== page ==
SpaceX fires employees who wrote open letter complaining about Elon Musk

SpaceX has fired a number of employees who wrote and shared a letter criticizing CEO Elon Musk’s behavior, with the company’s chairman criticizing the letter as “excessive activism.”

The open letter, first reported by The edge, described Musk’s behavior as “a frequent source of distraction and embarrassment for us, especially in recent weeks.” He cites SpaceX’s “No Asshole” policy and asks the company to “publicly expose and condemn Elon’s harmful behavior on Twitter.”

The letter writers said, “As CEO and most prominent spokesperson, Elon is considered the face of SpaceX – every Tweet sent by Elon is a de facto public statement of the company. It is essential to make it clear to our teams and our potential talent pool that its message does not reflect our work, our mission or our values.

A number of the letter writers were fired Thursday afternoon, according to an email sent by SpaceX President Gwynne Shotwell and seen by The edge. News of the shooting was first reported by The New York Times.

In the email, Shotwell said SpaceX had “terminated a number of employees involved” in writing the letter. “The letter, the solicitations and the general process made employees feel uncomfortable, intimidated and intimidated and/or angry because the letter caused them to sign something that did not reflect their point of view,” said writes Shotwell. “We have too much critical work to do and we don’t need this kind of excessive activism.”

An employee who helped draft the letter, who asked to remain anonymous, argued that the general sentiment among other employees is that Shotwell’s email is “deaf”. The employee claimed the letter was the result of “months of hard work and solicitation of feedback to try to make sure we got as much feedback as possible.”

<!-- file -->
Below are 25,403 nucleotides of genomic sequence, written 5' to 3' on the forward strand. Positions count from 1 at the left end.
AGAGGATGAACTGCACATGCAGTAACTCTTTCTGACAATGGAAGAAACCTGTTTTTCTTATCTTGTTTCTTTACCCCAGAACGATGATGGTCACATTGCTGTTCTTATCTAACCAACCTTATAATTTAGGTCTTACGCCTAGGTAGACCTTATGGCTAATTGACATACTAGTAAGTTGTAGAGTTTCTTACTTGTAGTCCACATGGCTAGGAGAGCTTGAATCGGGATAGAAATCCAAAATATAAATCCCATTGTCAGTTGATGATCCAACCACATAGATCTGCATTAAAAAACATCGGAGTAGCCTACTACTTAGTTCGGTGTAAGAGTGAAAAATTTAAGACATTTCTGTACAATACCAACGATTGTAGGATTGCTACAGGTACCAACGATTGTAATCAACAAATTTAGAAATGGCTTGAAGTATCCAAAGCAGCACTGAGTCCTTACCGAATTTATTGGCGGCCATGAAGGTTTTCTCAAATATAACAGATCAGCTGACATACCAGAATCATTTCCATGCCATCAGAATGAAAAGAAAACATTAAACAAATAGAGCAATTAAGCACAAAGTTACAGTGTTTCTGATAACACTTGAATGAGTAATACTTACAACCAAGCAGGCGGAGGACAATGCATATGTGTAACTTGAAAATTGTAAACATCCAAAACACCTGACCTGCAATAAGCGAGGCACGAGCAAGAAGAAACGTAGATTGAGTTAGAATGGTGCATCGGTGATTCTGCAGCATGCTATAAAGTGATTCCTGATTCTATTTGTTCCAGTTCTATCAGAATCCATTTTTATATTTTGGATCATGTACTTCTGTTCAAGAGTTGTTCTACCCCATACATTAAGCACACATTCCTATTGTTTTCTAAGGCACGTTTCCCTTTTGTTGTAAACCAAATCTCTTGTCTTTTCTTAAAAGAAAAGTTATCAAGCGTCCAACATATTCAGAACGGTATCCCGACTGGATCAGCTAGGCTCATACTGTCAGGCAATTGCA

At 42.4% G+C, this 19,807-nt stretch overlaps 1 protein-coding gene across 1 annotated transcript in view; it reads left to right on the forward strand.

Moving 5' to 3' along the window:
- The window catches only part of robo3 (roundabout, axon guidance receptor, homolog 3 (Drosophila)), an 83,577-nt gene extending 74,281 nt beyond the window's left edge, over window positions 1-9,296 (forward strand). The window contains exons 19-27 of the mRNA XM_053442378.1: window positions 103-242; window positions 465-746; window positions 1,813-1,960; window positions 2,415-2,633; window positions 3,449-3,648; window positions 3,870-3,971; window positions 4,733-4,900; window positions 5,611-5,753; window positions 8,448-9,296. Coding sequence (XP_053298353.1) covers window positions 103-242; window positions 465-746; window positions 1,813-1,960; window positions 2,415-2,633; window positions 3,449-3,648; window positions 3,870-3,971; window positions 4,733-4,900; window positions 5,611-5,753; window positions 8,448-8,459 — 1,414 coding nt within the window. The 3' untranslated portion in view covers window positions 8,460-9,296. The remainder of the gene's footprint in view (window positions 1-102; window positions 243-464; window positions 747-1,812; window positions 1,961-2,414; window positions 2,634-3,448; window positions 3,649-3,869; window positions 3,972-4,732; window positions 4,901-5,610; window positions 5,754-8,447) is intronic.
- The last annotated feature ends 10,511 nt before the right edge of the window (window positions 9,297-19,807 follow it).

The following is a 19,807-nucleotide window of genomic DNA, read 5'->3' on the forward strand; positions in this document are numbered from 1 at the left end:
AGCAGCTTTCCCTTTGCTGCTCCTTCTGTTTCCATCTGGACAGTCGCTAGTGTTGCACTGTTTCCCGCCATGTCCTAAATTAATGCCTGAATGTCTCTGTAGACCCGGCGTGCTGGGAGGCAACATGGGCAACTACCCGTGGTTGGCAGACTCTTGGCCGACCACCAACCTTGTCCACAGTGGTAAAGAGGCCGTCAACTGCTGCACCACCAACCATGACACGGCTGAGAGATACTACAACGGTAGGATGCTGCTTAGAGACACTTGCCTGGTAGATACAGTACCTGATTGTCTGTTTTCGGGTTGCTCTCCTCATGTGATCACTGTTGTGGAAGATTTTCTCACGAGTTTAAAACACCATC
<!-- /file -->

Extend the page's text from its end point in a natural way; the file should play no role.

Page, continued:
We’ve reached out to SpaceX for comment and will update this story if we get back to you.

Musk has long been a volatile figure, but since his proposed acquisition of Twitter in April — a $44 billion deal that has yet to be finalized — his behavior has drawn even more attention. Last month, Initiated reported that SpaceX paid a flight attendant $250,000 after Musk exposed himself to her and made her a proposition. Musk later joked about the incident on Twitter, telling another user “if you touch my sausage, you can have a horse.”

You can read Shotwell’s email to the company below:


You may have received an unsolicited request from a small group of SpaceX employees for your signature on an “open letter” yesterday and participation in a related investigation. Based on the various comments from employees, this upset many. That is, the letter, the solicitations and the general process made employees feel uncomfortable, intimidated and intimidated and/or angry because the letter caused them to sign something that did not reflect their points of view. Employees also complained that it interfered with their ability to concentrate and do their jobs. We have 3 launches in 37 hours for critical satellites this weekend, we need to sustain the astronauts we’ve delivered to the ISS and get the Dragon cargo ship ready for flight, and after receiving environmental clearance early in this week, we’re on the cusp of Starship’s first orbital launch attempt. We have too much critical work to do and no need for this kind of excessive activism – our current management team is more dedicated to ensuring we have a great and ever-improving work environment than anything I have seen over my 35-year career.

We solicit and expect our employees to report any concerns to their management, senior management, HR or the Legal Department. But blanketing thousands of people across the company with repeated unsolicited emails and asking them to sign letters and complete unsponsored surveys during the workday is unacceptable, goes against our documented policy. of the manual and does not show the strong judgment needed to work in this very difficult area of ​​space transportation. We investigated and terminated a number of employees involved.

I’m sorry for this distraction. Please stay focused on the SpaceX mission and use your time at work to do your best. This is how we will get to Mars.


Update Friday, June 17, 4:20 a.m.: The story has been updated with Shotwell’s full letter.

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